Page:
php5cli runs PHP commands in a shell
PHP is a scripting language used on many websites. It allows a page to do “dynamic” things (such as changing a page’s appearance based on user input, time or date, etc.)
One of the things I do wtih php5cli (or php in the shell) is check a PHP script for errors. This saves you the trouble of running your PHP-based web page in a browser (which may have bad side effects). ??Bad side effects?? Sure, what if your page is supposed to overwrite a file, and then hits an error. It may erase a perfectly-good file. Ok, enough gloom and doom talk. Let’s say you wanted to check “myPHPscript.php” for errors. Run the following command in a shell to check it for errors before it runs/executes. The option is a lowercase L (l) not a digit.
php -l myPHPscript.php
Another good use of PHP in a terminal is to generate HTML code. There’s a certain frustration in coding up an entire web site, and then needing to go back and make a change across all your pages. A time (and headache) saver is to let PHP do the “heavy lifting” for you. What does this mean?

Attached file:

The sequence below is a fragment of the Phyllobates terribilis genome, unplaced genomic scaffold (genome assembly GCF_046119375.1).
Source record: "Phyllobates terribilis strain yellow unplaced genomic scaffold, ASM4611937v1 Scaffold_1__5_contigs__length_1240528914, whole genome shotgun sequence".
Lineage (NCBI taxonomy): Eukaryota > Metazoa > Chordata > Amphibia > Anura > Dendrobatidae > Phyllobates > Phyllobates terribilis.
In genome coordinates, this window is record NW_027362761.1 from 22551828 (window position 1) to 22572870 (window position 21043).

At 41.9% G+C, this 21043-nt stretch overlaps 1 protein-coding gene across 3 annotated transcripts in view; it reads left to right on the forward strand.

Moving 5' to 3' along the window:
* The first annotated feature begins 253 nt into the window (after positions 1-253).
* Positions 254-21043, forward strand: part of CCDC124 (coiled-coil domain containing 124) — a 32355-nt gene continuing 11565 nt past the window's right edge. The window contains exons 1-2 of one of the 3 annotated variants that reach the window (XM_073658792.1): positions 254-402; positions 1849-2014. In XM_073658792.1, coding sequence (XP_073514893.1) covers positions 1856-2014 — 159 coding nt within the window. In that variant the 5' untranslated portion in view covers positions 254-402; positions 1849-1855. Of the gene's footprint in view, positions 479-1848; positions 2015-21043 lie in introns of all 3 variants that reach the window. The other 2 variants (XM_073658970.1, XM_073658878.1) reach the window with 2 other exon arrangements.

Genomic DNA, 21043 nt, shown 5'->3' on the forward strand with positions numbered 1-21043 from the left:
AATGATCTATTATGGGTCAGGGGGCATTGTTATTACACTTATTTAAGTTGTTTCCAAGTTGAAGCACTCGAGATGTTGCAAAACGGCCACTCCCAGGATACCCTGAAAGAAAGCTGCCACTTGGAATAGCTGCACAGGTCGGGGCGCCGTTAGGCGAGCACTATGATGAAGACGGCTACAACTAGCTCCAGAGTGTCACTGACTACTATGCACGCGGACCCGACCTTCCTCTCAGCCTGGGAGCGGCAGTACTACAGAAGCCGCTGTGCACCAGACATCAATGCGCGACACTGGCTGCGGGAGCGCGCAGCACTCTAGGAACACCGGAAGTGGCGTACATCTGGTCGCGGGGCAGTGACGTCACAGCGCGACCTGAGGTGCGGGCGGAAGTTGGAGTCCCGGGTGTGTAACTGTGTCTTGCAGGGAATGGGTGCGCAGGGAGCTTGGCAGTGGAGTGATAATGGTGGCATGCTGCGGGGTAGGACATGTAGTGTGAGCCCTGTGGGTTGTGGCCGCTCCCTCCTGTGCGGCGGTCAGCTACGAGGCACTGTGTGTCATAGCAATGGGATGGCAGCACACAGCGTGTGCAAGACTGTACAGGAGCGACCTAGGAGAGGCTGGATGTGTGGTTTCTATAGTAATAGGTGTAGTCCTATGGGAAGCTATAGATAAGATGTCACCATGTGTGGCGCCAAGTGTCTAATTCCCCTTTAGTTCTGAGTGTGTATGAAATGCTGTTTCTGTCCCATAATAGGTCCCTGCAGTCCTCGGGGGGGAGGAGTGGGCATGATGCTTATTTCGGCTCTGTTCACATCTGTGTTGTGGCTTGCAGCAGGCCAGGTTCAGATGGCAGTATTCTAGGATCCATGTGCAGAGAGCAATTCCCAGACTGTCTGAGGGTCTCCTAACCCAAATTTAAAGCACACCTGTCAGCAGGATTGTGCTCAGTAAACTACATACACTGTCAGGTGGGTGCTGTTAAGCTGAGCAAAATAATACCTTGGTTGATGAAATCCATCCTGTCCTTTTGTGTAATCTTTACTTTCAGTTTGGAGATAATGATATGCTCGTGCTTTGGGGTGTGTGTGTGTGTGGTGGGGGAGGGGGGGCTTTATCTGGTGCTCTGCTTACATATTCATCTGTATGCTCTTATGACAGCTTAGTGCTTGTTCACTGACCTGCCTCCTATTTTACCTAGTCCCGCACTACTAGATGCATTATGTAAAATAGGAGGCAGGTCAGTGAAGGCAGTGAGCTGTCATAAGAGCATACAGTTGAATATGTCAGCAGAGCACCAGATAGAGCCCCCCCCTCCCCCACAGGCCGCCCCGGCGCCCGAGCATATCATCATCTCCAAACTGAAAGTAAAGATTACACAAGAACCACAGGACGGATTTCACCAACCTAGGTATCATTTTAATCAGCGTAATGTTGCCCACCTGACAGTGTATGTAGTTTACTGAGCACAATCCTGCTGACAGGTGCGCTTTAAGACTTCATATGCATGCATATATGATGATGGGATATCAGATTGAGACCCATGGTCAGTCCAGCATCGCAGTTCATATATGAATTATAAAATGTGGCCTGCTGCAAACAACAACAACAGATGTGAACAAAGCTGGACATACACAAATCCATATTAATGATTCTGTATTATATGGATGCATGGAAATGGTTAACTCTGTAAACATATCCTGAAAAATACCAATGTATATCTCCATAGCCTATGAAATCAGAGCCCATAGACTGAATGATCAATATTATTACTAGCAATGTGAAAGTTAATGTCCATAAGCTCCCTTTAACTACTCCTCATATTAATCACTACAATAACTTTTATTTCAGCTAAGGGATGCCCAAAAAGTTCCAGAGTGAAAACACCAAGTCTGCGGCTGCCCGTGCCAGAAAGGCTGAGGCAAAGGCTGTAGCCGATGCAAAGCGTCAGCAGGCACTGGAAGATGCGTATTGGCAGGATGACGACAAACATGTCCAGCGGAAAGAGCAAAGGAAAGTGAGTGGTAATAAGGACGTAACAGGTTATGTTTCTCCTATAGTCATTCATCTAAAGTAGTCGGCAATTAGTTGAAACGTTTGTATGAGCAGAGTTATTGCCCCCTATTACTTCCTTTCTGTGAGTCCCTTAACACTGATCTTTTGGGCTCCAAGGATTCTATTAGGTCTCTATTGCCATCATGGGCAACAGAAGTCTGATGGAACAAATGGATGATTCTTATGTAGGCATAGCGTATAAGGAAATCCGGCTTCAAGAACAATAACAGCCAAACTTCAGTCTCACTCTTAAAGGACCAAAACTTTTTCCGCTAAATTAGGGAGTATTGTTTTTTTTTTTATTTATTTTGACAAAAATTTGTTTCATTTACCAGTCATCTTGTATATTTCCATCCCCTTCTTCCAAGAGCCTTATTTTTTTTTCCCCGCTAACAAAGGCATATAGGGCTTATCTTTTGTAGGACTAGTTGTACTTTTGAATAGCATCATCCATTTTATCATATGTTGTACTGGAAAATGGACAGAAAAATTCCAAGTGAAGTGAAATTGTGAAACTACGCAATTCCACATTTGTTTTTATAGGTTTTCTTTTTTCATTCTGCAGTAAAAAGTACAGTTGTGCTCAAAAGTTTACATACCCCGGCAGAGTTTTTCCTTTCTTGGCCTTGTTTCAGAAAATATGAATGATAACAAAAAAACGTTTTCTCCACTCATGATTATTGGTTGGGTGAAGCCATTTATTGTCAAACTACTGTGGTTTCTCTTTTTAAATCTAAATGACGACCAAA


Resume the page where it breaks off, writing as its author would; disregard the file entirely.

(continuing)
Basically, you set up a series of instructions for a script to follow. Then, based on your needs, you make the script “write” different output based on a variable whose value may change. Sometimes this involves changing the size of table cells, but it could apply to writing an entire series of web pages. It comes in way handy when you’re looping over database results (and deciding to print the 2nd line of an address to the page).
In summary, when you’d have to change the same attribute in many, many places, and change them a few times, manually finding the attribute (for example a web link), you don’t have to manually (not mention “tediously”) hunt for the item(s) you want to change. Install php5cli with Synaptic (or other) package manager. This installs any needed dependencies.